Here's my five step system for how to start a capsule wardrobe!
How To Start a Capsule Wardrobe: Five Steps
Before you begin your capsule: Two Tips
Before you build a capsule wardrobe, I highly advise you to do two things: assess the clothing items you already have, and decide on your season.
First, take a good look at the clothing you own. Spread out everything on your bed, couch, or floor - you want to have everything within eyesight to see all of it when choosing your pieces.
Next, think about the time of year for your capsule wardrobe. I started this process in September and planned my capsule wardrobe for the fall/winter season. This means I will be using long pants, a few capris, cardigans, and boots, while keeping shorts, tanks, and sandals packed away until the warm weather returns.
Step 2: Establish your base color for the capsule wardrobe.
Now, with your season in mind and all of your clothing within eyesight, it's time to establish a base color for your capsule.
This base color will help everything coordinate and stick to a theme. Most capsule wardrobes recommend you choose either navy blue or black. I saw an overwhelming amount of black in my closet, making it an easy choice. From here, I started taking the pieces that were black and placed them on hangers back in my closet.
Step 3: Using your base color to start, add in neutral pieces.
The next step is to add neutral-toned items that match with black or navy blue, such as white, beige, gray, and chambray. These can be tops or bottoms - pick whichever ones you like!
The key for starting a capsule wardrobe is that we want to make it as simple and easy as possible when picking out outfits. To do that, we need enough neutral toned pieces that can go with patterns/florals/prints, to balance them out. I always had too many patterns, not enough neutrals, hence my complaints about having a closet packed full with nothing that matched!
Step 4: Add in colors, patterns & textures to your capsule.
To make your capsule wardrobe unique to you, add in some pieces that are seasonal, a pop of color, texture, or patterns! This is a chance to make things fun, and let your own style come through. I love floral print tops, so I made sure to add those. Try a colored cardigan, a striped shirt, or other patterns too.
Step 5: Accessorize with shoes, scarves, jackets, jewelry, and more!
At this point, you can add in shoes (make sure you have some in neutral colors to make it easy), scarves, denim jackets or other outerwear, and fun jewelery!
Step 6: Store, donate, or put away clothing you aren’t using for this capsule.
After selecting items for your capsule wardrobe, see what's leftover. If it seems like you could reduce or purge a few things, consider reading Tidying Up with Marie Kondo, (it's life-changing) selling some pieces, or donating to those in need. Then, store whatever items you don't need for this capsule/season that you plan to keep.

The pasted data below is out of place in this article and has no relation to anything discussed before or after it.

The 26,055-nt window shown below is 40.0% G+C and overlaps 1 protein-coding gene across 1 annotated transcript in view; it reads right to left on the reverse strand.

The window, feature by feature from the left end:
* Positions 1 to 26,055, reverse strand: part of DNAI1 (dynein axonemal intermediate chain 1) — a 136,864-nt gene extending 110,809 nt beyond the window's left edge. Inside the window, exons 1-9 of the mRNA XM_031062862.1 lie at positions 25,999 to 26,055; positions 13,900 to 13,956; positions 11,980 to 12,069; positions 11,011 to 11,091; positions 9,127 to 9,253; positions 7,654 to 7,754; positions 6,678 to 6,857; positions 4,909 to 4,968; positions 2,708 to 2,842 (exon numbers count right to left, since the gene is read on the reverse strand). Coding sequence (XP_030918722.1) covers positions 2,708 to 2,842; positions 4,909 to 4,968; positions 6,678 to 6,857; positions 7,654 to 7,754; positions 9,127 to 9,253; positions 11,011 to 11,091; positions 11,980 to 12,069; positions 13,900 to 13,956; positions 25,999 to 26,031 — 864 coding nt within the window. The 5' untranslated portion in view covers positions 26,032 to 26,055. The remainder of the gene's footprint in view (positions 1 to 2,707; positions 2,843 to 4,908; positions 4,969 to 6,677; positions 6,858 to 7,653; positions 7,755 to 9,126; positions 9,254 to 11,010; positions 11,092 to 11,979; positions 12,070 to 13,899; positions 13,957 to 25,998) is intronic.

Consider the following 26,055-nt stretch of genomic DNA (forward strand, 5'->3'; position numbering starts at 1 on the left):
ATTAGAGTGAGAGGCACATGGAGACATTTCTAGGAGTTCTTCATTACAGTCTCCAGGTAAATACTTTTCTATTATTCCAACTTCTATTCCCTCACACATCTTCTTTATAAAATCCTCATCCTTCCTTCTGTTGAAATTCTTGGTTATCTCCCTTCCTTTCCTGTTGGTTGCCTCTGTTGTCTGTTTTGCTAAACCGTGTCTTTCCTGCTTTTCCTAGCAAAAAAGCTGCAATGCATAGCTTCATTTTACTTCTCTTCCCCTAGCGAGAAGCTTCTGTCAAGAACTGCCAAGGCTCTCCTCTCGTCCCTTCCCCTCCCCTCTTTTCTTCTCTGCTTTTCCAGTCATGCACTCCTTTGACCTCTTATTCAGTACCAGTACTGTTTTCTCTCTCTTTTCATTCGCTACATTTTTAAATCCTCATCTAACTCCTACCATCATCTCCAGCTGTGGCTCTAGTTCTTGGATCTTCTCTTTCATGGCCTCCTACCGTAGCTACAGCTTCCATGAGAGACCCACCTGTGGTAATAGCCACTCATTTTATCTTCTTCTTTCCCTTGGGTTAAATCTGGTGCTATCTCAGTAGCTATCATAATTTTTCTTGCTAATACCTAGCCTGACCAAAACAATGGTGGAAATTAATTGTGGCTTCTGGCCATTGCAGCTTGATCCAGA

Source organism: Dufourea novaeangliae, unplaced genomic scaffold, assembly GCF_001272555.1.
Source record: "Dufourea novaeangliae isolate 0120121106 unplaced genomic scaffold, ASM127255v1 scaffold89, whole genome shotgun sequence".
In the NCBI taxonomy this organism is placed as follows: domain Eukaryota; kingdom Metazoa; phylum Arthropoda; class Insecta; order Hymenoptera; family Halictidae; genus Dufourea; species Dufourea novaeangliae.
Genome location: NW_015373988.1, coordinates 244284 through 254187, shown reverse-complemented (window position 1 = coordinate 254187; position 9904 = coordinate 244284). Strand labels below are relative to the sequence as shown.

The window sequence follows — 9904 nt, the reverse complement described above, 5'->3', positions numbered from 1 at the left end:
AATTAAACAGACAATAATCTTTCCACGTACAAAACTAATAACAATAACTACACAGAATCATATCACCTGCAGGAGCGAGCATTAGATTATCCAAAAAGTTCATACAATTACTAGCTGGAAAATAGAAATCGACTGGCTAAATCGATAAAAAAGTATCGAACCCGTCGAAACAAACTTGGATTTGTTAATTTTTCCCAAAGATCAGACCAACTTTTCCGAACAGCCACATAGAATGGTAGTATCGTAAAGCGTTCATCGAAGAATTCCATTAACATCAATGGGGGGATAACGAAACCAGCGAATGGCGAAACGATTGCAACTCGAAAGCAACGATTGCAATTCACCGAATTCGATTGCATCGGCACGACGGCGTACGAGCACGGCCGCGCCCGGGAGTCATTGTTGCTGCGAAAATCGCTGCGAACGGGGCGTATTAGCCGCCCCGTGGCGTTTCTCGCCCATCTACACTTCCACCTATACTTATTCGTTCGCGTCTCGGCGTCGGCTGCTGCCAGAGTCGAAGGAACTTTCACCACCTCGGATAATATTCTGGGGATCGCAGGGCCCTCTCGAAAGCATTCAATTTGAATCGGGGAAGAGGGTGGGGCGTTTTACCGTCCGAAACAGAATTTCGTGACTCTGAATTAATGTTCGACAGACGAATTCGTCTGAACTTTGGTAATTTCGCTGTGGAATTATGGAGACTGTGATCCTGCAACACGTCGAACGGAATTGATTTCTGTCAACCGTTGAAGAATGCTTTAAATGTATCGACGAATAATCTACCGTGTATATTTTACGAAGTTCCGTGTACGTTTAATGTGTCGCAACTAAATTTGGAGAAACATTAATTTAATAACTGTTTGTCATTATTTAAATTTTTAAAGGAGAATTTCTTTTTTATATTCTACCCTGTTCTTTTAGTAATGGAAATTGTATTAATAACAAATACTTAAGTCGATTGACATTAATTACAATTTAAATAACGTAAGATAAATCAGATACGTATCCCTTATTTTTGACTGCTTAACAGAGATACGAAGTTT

I placed all of my spring and summer attire in a duffel bag, including my sandals, shorts, and tank tops. Then, when the weather warms up, I will repeat this process again, and store my fall/winter clothes instead.
Here's a look at my final fall capsule wardrobe!
With the items above, I can mix and match your outfits and build any fun outfit I want. Everything goes together because I've planned and organized it that way, which makes getting ready a breeze! There's nothing to worry about, no real decision-making to be done, and it keeps things simple. The best part is - if I want to add to this capsule, I can, as long as it coordinates in some way.
Final Thoughts: Capsule Wardrobes
When learning how to start a capsule wardrobe, you might feel like you are doing it wrong. But you aren't! There's no right or wrong way to go about this. Do whatever works for you and makes you happy. This process isn't set in stone - feel free to experiment and see what works for you.
If you find you are lacking key pieces to make this long-term minimal wardrobe work, go for it! It's okay to not have everything in your closet right away. I made a few small purchases for some neutral items (what I was lacking) that have helped me mix and match with ease.
I'm happy to report that to build my capsule wardrobe for the fall season, I only spent $80, and it lasted me for 4 months (September - December). In the winter, I put away the capris and purchased a few additional pants/long sleeve shirts, which cost $110. The winter capsule wardrobe lasted me from January until May.
That's less than $200 for 9 months of outfits, when I used to spend that much on clothes every few weeks. Isn't that crazy?
Capsule wardrobes aren't only minimalist and more sustainable, but when you approach them this way, more economical. Make sure to evaluate & use what you have in your closet first, before making any new purchases. Upcycle what you own and bring it to life once more. To be even more sustainable, consider purchasing second-hand clothing from thrift stores before buying new.
Now you should have the tools for how to start your own capsule wardrobe this season! I'd love to see how yours looks and what pieces you chose. Please let me know if you have any questions or would like to see an update with a spring/summer capsule too!
What are your thoughts on capsule wardrobes & embracing a minimalist mindset?
Have you ever started a capsule wardrobe?
Let me know in the comments!